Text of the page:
Energy > AG Speaking Energy > Electric Utility Securitizations—Plant Closings
19 Feb '16

Given the significant number of nuclear plants (approaching 20) and coal-fired plants (approaching 400) that have been recently closed or designated for closing, or are at risk of closing, utilities not already considering utility securitization (enabled through state legislation, with such legislation already existing in approximately 20 states) may want to consider this financing option as a means to recover approved costs related to such plant closings. Plant closings can significantly benefit utilities (and their customers) in situations where investment costs that are needed to comply with environmental regulations or to repair a plant or unit are considerably higher than the costs related to the closing of the plant or unit.

The following represent two recent utility securitizations related to plant closings:

  • Consumers Energy Company (Michigan) Coal-Fired and Gas-Fueled Units (2014)—This Michigan utility was authorized to recover through a utility securitization the remaining or unrecovered book value (determined to be a regulatory asset and qualified cost for purposes of the Michigan utility securitization statute) of seven coal-fired and three gas-fueled electric generating units designated for early retirement due to changes in environmental regulations. The financing order approved the issuance of approximately $390 million of bonds.
  • Duke Energy Florida (Florida) Nuclear Plant (securitization expected to close in 2016)—This Florida utility was authorized to recover through a utility securitization costs related to the premature closing of the Crystal River nuclear plant. In light of damage to the nuclear plant in 2009, and the considerable costs that would be required to repair the plant, the plant was permanently shut down in 2013. The financing order approved the issuance of approximately $1,313 million of bonds.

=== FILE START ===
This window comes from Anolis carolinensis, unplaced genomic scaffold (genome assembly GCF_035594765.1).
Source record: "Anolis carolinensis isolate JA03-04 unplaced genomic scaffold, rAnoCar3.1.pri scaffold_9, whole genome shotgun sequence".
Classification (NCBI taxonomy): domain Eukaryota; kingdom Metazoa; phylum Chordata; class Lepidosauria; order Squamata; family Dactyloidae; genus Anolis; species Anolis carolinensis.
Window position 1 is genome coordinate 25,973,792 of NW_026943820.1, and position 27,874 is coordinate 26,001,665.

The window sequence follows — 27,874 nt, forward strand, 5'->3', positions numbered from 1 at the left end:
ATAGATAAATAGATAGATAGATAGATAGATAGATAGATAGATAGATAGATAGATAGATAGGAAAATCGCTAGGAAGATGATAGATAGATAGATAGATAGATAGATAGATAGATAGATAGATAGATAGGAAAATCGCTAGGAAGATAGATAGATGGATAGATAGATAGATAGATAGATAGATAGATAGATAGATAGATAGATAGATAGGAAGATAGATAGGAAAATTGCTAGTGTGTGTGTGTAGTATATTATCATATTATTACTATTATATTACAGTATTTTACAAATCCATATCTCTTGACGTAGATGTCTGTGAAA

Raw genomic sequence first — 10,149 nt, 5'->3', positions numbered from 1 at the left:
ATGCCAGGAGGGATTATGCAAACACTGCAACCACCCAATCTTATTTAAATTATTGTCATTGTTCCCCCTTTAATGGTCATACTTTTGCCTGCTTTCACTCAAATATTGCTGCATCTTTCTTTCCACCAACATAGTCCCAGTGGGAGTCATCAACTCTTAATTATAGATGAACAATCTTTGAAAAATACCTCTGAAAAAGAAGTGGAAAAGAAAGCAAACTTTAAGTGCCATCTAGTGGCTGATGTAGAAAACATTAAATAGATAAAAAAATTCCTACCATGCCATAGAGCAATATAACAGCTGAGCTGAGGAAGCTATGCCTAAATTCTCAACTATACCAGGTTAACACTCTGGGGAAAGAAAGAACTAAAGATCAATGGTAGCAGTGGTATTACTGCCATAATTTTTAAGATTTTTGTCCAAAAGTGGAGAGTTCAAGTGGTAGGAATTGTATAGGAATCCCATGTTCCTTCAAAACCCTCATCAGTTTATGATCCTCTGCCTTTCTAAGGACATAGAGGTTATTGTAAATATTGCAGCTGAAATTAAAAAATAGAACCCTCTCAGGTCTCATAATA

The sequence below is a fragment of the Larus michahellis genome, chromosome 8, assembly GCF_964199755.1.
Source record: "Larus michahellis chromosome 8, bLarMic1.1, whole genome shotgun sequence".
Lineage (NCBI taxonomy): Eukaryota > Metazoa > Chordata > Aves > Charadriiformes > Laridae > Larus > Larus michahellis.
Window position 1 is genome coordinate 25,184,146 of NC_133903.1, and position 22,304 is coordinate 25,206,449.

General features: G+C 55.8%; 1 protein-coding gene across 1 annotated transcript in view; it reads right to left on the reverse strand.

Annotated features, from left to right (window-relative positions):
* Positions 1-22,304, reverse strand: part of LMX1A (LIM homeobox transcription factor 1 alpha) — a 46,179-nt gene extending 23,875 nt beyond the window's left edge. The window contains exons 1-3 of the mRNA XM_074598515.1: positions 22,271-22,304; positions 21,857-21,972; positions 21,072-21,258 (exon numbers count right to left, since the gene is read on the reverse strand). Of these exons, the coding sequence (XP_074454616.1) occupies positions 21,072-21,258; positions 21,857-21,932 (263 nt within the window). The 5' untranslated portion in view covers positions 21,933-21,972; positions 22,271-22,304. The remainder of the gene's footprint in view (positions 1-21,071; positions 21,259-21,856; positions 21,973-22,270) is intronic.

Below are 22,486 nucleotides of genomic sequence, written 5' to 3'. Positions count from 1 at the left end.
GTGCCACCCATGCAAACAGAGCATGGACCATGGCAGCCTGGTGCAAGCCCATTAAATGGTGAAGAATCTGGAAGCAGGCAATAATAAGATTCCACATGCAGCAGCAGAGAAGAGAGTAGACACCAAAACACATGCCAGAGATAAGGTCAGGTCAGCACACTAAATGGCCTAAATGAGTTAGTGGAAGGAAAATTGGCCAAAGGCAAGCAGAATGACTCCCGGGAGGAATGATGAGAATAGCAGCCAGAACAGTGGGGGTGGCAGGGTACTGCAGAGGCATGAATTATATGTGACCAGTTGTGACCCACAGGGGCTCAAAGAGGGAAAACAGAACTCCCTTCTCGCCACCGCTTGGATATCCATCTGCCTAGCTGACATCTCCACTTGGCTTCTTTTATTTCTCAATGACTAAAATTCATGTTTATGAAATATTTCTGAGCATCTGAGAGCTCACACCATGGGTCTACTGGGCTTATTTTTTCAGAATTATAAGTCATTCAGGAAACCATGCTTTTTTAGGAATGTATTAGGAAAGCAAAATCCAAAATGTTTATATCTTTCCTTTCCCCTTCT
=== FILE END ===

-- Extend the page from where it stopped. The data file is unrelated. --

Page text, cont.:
An important requirement of utility securitizations that the applicant demonstrate that the securitization has a significant likelihood of resulting in lower overall costs or would avoid, or significantly mitigate, rate impacts compared to the traditional method of cost recovery. The Michigan Public Service Commission financing order found that the net present value of the revenues to be collected under the financing order would be less than the amount that would be recovered over the remaining life of the qualified costs using conventional financing methods (with Consumers Energy’s assertion of an approximate $135 million difference reduced by $35 million pursuant to the financing order). The Florida Public Service Commission financing order found that the traditional method of recovering the costs (i.e., implementation of a base rate increase) would result in a total revenue requirement over the 20-year recovery period of approximately $2,531 million, while, with the issuance of bonds, the estimated cumulative revenue requirement over the total period outstanding would be $1,823 million, which is $708 million lower than the estimated cumulative revenue requirement under the traditional recovery method. Two additional important factors support these findings: utility securitizations provide for the spreading of costs over the term of the bonds and, due to the AAA rating of the bonds issued in these securitizations, a significant reduction to a utility’s cost of capital.